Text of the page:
My name is Tae Phoenix and I’m a child of two worlds. My mom is Latina and my dad is Jewish, which I like to say makes me a “challahpeño.”
On my mom’s side, I’m one generation removed from the trailer park; but my dad is the son of an industrialist who came from family money himself, so my life has been different from my mother’s.
The Gospel of Matthew has Jesus on record as saying that “it is easier for a camel to go through the eye of a needle than for a rich person to enter the kingdom of Heaven.”
Now I’m not much of a literalist when it comes to scripture, and my definition of Heaven is the ever-present, inescapable truth that all humans are connected to one another; so from my personal experience with money, I understand why Jesus said what he did.
For a long time, I was on a trajectory that met all the expectations for a “nice girl from a good family;” but there was a hole in my soul that nothing could fill. The hole wasn’t there because of my bipolar or the job I hated. The hole was there because the way I was living separated me from my fellow human beings by reinforcing their systemic oppression, and by extension my own.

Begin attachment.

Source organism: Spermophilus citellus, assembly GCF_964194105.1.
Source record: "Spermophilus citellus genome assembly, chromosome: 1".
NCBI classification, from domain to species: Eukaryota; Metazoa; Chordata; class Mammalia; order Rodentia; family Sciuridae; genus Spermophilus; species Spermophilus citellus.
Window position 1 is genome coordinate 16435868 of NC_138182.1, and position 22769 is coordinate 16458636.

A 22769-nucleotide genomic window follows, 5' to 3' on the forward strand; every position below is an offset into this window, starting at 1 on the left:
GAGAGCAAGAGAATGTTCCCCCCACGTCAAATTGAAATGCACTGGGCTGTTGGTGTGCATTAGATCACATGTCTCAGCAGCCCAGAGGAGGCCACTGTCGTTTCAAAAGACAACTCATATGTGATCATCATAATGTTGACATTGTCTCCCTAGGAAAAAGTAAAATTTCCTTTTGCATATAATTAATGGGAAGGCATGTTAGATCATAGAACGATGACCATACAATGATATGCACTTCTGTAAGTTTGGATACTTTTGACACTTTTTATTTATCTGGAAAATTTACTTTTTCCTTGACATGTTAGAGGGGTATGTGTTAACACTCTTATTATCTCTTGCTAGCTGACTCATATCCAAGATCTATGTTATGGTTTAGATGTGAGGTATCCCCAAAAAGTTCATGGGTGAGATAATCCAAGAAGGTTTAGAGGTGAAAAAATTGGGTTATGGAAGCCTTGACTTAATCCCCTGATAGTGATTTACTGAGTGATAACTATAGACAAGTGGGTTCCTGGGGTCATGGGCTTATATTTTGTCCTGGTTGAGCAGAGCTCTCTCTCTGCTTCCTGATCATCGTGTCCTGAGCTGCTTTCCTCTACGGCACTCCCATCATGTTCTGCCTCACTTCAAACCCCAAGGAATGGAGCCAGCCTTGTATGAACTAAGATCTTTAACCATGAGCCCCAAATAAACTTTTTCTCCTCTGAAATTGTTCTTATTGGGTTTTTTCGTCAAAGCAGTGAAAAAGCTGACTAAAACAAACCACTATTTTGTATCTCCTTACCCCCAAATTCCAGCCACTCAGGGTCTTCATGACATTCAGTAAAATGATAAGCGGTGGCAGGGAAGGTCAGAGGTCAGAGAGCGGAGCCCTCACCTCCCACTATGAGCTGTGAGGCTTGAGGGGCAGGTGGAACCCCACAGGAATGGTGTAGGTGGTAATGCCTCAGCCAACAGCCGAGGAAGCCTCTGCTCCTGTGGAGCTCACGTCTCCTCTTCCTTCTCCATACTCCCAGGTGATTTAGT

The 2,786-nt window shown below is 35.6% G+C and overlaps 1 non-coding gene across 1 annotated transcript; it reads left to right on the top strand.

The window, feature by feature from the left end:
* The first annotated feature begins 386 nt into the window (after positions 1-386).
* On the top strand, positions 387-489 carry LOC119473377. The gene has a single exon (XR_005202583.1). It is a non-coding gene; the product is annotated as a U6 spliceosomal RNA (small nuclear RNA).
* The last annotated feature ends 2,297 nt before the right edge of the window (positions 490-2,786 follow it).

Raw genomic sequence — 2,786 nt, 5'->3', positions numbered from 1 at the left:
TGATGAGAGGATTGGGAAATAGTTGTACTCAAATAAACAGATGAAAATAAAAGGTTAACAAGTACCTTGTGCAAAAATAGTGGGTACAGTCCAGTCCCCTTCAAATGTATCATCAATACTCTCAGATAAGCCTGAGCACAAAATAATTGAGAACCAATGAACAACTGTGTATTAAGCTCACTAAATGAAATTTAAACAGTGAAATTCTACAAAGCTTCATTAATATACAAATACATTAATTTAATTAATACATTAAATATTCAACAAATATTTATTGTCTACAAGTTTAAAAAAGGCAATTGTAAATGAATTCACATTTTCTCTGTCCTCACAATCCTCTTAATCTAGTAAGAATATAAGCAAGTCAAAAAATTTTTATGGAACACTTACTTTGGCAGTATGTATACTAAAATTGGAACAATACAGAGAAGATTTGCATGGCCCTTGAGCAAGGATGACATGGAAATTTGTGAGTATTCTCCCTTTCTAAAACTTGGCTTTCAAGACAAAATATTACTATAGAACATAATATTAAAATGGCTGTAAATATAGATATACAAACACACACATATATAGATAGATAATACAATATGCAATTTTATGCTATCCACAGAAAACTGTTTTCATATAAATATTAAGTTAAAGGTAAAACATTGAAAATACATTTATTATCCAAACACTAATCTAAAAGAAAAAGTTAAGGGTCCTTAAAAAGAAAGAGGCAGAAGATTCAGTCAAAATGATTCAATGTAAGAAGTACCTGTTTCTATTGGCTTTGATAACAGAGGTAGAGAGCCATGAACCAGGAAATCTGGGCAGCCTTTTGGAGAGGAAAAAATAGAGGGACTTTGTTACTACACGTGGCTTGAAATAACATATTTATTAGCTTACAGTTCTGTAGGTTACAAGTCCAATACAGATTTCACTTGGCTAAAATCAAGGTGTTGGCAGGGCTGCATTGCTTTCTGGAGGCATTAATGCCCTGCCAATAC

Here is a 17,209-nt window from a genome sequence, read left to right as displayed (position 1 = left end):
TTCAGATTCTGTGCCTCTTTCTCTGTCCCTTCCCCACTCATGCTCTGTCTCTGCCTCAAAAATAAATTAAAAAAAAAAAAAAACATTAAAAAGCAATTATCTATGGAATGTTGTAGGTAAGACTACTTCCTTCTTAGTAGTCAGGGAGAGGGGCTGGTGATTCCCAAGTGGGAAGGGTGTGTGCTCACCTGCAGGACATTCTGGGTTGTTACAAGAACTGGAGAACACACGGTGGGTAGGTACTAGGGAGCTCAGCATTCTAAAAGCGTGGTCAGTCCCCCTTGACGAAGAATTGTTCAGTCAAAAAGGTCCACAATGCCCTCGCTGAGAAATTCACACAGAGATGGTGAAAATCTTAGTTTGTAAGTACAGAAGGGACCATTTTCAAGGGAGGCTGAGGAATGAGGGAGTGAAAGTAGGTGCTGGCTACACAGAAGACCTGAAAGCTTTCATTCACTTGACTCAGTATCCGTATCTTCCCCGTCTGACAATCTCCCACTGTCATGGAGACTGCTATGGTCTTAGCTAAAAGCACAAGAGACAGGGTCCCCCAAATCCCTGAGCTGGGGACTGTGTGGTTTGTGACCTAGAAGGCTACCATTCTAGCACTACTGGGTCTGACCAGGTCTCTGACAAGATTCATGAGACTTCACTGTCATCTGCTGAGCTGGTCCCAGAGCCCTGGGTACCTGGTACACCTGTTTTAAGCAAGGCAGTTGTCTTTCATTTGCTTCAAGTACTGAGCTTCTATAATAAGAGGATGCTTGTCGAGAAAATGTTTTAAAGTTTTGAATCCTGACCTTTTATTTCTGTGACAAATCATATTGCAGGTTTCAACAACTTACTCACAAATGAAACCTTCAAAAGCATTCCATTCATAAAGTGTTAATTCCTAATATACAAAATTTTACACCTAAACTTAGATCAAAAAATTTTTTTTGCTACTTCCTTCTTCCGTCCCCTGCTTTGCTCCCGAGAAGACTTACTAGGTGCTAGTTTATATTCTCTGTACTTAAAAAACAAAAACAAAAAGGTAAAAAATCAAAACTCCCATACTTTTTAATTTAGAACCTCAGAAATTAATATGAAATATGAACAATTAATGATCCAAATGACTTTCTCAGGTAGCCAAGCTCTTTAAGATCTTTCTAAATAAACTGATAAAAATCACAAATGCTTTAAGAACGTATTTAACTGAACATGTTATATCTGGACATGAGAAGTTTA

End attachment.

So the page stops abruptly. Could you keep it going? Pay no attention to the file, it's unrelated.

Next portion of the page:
It was only when I became aware of black feminism that my life began to change.
My awakening happened when I stumbled into a corner of Twitter where thousands of black women were talking about how racism impacted their experiences of sexism. The more I listened to them, and the more I read the books they recommended, the more I began to see how patriarchy and white supremacy reinforced each other, as well as other evils like gun violence, domestic violence, child abuse, endless war, poverty, and climate change..
Now, it’s easy to go numb when we list all these evils that disconnect us from one another and keep us from the kingdom of Heaven. The list is so long that it feels easier to prioritize the parts that impact us personally. And that’s why we have to stop thinking of it as a list.
What we’re really dealing with is more like a spiderweb. Each interconnected, sticky thread reinforces the others. We’re all caught in this web together, and it’s going to take all of us to get out of it.
So, if you went to the Women’s March because you were angry that the orange menace in the White House grabs women by our private parts, then stand with our darker sisters and fight to end both white supremacy and rape culture, because one cannot exist without the other.
If you’re shaken every time someone opens fire in a school, work to make it economically unsustainable for any business to profit from violence.
And if you’re heartsick at the idea of ICE plucking infants from their mothers’ breasts, then stand for the human rights of everyone who is being detained by law enforcement, regardless of what they did or where they’re from.
In short, we have to stop trying to unravel the spider web only from the end that is hurting us personally and start unraveling the parts that keep us comfortable as well. If we all do this at the same time, the spider web doesn’t stand a chance.